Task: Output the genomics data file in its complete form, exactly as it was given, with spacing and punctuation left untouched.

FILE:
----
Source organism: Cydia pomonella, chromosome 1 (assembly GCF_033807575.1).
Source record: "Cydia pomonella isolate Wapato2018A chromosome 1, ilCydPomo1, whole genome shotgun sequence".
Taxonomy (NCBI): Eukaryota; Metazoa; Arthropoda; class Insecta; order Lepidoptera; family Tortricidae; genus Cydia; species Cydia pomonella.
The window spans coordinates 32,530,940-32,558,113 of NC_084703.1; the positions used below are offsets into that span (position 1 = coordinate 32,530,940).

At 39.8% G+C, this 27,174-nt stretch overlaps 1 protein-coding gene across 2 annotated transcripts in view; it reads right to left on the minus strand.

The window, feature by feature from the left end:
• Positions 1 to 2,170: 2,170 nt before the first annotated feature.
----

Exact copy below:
Source organism: Cydia pomonella, chromosome 1 (assembly GCF_033807575.1).
Source record: "Cydia pomonella isolate Wapato2018A chromosome 1, ilCydPomo1, whole genome shotgun sequence".
Taxonomy (NCBI): Eukaryota; Metazoa; Arthropoda; class Insecta; order Lepidoptera; family Tortricidae; genus Cydia; species Cydia pomonella.
The window spans coordinates 32,530,940-32,558,113 of NC_084703.1; the positions used below are offsets into that span (position 1 = coordinate 32,530,940).

At 39.8% G+C, this 27,174-nt stretch overlaps 1 protein-coding gene across 2 annotated transcripts in view; it reads right to left on the minus strand.

The window, feature by feature from the left end:
• Positions 1 to 2,170: 2,170 nt before the first annotated feature.